Heads on probation

All federal political parties experienced their share of disappointments in the election last Monday. Liberals from Justin trudeau, who failed in their bid to form a majority government by holding hasty elections, to the Conservatives ofErin O’Toole, who won fewer seats than in 2019, neither party met their goals after an election campaign that Canadians followed with mixed interest. If, in a democracy, the elections are never banal, it is clear that those of 2021 will not enter the political history of the country as being a strong moment in our collective life.

If all the leaders come out weakened from this campaign, none have experienced the total humiliation that the voters have inflicted on Annamie Paul, who finished fourth in his own riding of Toronto Center. Nationally, the Greens are back at square one after seeing their proportion of the popular vote drop below 3%.

The problems of Green Party of Canada go well beyond the inability of his leader to make his troops row in the same direction. Instead of focusing on the ecological issues that form the basis of this party’s raison d’être, green activists are tearing each other apart on identity issues of systemic racism and transphobia. By showing a flagrant lack of maturity, they succeeded in convincing voters that their party did not deserve their trust.

If the days of Mme Paul as leader are numbered, party activists will have to conduct a thorough examination of their conscience over the next few months if they want the party to become a real political choice again. The election of Ontario’s first Green MP, Mike Morrice, in Kitchener Center – thanks, in part, to the mid-campaign withdrawal of the Liberal candidate and incumbent MP due to allegations of sexual misconduct – makes a big difference. even to the Greens to keep hope.

An extremely disappointing electoral result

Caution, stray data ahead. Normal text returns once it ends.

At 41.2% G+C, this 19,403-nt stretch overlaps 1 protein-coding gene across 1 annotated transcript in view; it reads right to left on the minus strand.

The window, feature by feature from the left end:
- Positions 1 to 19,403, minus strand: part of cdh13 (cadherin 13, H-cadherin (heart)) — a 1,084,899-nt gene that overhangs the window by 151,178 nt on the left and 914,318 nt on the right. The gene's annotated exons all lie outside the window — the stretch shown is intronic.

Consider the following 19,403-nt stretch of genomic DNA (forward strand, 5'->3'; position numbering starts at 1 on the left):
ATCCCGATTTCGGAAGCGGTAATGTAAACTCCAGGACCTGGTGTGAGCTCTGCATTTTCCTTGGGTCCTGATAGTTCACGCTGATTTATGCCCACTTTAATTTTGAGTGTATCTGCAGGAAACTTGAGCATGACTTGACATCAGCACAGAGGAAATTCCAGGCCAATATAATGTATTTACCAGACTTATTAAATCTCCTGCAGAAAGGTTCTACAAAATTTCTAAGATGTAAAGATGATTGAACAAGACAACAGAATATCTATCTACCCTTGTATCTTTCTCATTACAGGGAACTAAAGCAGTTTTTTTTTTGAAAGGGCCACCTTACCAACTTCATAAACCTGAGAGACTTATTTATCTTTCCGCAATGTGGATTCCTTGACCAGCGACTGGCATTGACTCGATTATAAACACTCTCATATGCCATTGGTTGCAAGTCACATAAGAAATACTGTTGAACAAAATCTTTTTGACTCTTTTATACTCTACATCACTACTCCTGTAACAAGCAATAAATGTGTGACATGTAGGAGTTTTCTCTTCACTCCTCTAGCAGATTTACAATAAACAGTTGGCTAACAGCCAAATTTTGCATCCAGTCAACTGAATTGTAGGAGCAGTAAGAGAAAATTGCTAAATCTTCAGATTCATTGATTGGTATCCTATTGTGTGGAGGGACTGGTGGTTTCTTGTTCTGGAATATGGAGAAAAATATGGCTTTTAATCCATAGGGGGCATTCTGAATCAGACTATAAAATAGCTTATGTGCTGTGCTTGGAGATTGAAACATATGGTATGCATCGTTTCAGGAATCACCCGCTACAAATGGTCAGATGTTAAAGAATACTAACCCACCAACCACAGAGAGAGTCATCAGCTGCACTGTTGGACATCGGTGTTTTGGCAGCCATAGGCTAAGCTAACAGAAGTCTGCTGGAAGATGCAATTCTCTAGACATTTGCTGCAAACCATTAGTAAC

The head of New Democratic Party, Jagmeet Singh, kept smiling throughout election night on Monday. But his good humor could not hide the discontent in the NDP ranks at an extremely disappointing election result. With 25 elected, barely one more than in 2019, the NDP is once again the fourth party in the House of Commons.

The party failed to elect any candidate in the greater Toronto area outside of the riding of Hamilton Center, an NDP stronghold held by MP Matthew Green, the same one who congratulated the University professor ‘Ottawa Amir Attaran to resist “the racism he sees perpetuating in Quebec”.

Recall that last March, Professor Attaran described Quebec as “Northern Alabama” in a series of hyperbolic tweets. Singh did not see fit to call his MP to order, fearing to alienate NDP activists outside
of Quebec.

With his light tone and shallow videos posted on TikTok, Mr. Singh’s campaign lacked seriousness. The NDP platform, which foresaw $ 214 billion in new spending and sky-high tax hikes for “rich” Canadians, reinforced the impression of a party disconnected from reality. Singh’s refusal to say whether an NDP government would halt work already underway to double the capacity of the Trans Mountain pipeline in B.C. undermined his credibility with voters seeking an alternative to the Party. green.

On Monday, Mr. Singh won his constituency of Burnaby South in Vancouver by just 4,000 votes, by far the smallest majority of any party leader except Mr.me Paul and Maxime Bernier, also losing in his riding of Beauce. Anyone who believes Mr. Singh deserves another chance as leader of the NDP is playing ostrich. Their party failed to capitalize on the disaffection of progressive voters with the Liberals and the woes of the Green Party. And the main responsibility lies with Mr. Singh.

For his part, the head of Bloc Quebecois, Yves-Francois Blanchet, owes the result of her party to the moderator of the leaders’ debate in English, Shachi Kurl, whose tendentious question on “discriminatory laws” in Quebec gave Mr. Blanchet’s campaign the impetus it had until then. the lack.

Had it not been for this turn of events, the Bloc would certainly have lost several ridings in the greater Montreal area on Monday evening. Although the position of Mr. Blanchet at the head of the party is not threatened, the fact remains that the future of the Bloc seems uncertain. A party that depends above all on Quebec bashing in the rest of Canada to mobilize its voters is never far from its expiration date.

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